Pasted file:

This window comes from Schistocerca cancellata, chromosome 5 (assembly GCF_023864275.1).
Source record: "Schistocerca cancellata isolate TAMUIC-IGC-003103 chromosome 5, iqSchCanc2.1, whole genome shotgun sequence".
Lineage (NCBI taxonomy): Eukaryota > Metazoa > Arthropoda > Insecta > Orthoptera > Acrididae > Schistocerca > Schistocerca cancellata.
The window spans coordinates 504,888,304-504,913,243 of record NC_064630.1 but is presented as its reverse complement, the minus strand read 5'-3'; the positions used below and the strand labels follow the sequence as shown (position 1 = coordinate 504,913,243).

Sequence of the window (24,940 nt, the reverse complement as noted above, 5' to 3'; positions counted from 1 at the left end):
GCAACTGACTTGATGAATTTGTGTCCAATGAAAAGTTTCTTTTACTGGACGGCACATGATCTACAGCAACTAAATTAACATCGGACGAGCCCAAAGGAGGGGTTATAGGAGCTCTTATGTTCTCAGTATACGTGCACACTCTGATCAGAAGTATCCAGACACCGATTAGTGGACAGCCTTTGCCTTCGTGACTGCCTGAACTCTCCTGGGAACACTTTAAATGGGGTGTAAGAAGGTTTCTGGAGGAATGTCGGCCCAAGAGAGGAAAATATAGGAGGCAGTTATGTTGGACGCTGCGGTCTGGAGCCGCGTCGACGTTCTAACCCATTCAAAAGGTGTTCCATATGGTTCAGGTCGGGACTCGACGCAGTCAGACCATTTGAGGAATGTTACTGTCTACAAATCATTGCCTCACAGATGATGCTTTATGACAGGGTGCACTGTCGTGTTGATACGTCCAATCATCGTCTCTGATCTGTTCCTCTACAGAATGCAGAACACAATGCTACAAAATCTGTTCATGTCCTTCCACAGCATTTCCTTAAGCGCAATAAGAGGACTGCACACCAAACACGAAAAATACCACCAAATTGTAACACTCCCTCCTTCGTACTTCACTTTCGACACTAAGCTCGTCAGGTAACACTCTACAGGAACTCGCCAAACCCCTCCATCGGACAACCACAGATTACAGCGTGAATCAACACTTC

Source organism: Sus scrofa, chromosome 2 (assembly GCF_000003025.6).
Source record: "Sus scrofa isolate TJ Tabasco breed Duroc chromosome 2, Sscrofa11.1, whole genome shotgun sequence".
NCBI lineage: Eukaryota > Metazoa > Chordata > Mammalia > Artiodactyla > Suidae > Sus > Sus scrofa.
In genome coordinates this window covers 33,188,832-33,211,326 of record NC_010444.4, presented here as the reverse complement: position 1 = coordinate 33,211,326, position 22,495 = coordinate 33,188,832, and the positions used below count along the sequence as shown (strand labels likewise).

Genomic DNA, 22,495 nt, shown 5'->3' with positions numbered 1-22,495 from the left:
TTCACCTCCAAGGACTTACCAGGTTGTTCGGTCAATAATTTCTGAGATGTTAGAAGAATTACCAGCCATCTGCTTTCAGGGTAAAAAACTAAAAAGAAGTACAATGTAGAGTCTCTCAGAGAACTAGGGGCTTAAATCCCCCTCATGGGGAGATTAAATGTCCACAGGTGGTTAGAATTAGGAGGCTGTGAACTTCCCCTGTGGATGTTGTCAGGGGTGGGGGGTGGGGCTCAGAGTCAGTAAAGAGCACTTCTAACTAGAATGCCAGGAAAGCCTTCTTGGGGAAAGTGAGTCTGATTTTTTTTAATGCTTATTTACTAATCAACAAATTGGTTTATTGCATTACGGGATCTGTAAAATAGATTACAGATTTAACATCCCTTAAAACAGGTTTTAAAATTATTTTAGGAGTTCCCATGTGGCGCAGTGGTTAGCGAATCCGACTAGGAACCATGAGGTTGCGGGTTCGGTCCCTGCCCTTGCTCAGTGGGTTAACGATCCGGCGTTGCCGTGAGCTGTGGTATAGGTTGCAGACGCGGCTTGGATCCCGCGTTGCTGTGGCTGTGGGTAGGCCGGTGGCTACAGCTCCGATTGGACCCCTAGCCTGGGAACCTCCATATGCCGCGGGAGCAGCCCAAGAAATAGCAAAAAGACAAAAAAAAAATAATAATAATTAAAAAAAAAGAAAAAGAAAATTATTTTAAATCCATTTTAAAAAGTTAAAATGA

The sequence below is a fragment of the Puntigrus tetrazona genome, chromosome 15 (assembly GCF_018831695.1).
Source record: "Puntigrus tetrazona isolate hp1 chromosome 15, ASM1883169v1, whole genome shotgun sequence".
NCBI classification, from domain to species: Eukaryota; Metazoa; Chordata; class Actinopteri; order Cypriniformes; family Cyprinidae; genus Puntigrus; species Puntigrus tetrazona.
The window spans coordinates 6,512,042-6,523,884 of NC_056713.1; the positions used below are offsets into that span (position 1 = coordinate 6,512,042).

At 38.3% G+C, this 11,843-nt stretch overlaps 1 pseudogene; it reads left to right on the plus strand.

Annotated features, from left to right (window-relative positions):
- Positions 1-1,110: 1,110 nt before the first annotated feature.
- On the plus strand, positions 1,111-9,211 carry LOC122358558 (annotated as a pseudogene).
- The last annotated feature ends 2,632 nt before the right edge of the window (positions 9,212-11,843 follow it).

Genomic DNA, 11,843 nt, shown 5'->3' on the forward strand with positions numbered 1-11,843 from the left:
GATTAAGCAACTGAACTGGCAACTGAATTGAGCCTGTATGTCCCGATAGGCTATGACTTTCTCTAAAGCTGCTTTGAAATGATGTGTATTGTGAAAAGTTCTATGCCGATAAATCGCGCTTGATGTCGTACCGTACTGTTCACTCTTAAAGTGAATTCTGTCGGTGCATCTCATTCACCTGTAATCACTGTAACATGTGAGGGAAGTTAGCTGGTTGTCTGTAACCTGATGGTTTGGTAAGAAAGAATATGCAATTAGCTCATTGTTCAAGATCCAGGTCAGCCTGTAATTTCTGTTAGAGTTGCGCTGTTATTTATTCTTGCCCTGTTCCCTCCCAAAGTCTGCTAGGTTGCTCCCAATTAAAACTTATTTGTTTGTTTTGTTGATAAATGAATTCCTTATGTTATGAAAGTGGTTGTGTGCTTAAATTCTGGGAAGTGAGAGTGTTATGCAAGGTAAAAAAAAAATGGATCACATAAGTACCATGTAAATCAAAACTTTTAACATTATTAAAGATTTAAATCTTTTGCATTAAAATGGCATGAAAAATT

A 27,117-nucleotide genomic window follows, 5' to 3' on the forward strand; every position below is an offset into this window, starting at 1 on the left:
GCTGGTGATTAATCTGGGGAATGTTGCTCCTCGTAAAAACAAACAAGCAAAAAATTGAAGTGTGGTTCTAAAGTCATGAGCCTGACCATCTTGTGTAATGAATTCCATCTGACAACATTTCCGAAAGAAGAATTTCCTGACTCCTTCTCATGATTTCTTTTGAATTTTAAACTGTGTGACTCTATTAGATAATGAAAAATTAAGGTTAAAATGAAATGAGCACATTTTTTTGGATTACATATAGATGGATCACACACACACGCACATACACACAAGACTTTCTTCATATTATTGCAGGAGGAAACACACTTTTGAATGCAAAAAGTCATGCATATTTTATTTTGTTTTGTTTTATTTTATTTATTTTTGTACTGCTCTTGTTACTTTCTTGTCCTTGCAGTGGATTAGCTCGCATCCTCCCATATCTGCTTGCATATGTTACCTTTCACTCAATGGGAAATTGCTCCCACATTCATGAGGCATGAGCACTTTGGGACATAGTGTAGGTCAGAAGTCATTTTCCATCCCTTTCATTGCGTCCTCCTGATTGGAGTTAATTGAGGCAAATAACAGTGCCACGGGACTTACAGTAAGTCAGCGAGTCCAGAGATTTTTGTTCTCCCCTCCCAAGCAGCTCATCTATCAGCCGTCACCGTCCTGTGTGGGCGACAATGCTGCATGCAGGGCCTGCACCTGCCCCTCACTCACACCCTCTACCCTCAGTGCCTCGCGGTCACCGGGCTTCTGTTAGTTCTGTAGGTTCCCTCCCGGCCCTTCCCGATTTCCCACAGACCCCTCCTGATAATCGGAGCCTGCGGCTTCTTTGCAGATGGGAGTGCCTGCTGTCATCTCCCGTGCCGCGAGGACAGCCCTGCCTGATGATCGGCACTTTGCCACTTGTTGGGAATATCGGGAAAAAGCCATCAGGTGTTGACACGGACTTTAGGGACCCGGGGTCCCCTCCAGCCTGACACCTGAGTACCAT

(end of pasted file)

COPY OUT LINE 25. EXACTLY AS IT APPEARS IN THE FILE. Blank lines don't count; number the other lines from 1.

GCTGGTGATTAATCTGGGGAATGTTGCTCCTCGTAAAAACAAACAAGCAAAAAATTGAAGTGTGGTTCTAAAGTCATGAGCCTGACCATCTTGTGTAATGAATTCCATCTGACAACATTTCCGAAAGAAGAATTTCCTGACTCCTTCTCATGATTTCTTTTGAATTTTAAACTGTGTGACTCTATTAGATAATGAAAAATTAAGGTTAAAATGAAATGAGCACATTTTTTTGGATTACATATAGATGGATCACACACACACGCACATACACACAAGACTTTCTTCATATTATTGCAGGAGGAAACACACTTTTGAATGCAAAAAGTCATGCATATTTTATTTTGTTTTGTTTTATTTTATTTATTTTTGTACTGCTCTTGTTACTTTCTTGTCCTTGCAGTGGATTAGCTCGCATCCTCCCATATCTGCTTGCATATGTTACCTTTCACTCAATGGGAAATTGCTCCCACATTCATGAGGCATGAGCACTTTGGGACATAGTGTAGGTCAGAAGTCATTTTCCATCCCTTTCATTGCGTCCTCCTGATTGGAGTTAATTGAGGCAAATAACAGTGCCACGGGACTTACAGTAAGTCAGCGAGTCCAGAGATTTTTGTTCTCCCCTCCCAAGCAGCTCATCTATCAGCCGTCACCGTCCTGTGTGGGCGACAATGCTGCATGCAGGGCCTGCACCTGCCCCTCACTCACACCCTCTACCCTCAGTGCCTCGCGGTCACCGGGCTTCTGTTAGTTCTGTAGGTTCCCTCCCGGCCCTTCCCGATTTCCCACAGACCCCTCCTGATAATCGGAGCCTGCGGCTTCTTTGCAGATGGGAGTGCCTGCTGTCATCTCCCGTGCCGCGAGGACAGCCCTGCCTGATGATCGGCACTTTGCCACTTGTTGGGAATATCGGGAAAAAGCCATCAGGTGTTGACACGGACTTTAGGGACCCGGGGTCCCCTCCAGCCTGACACCTGAGTACCAT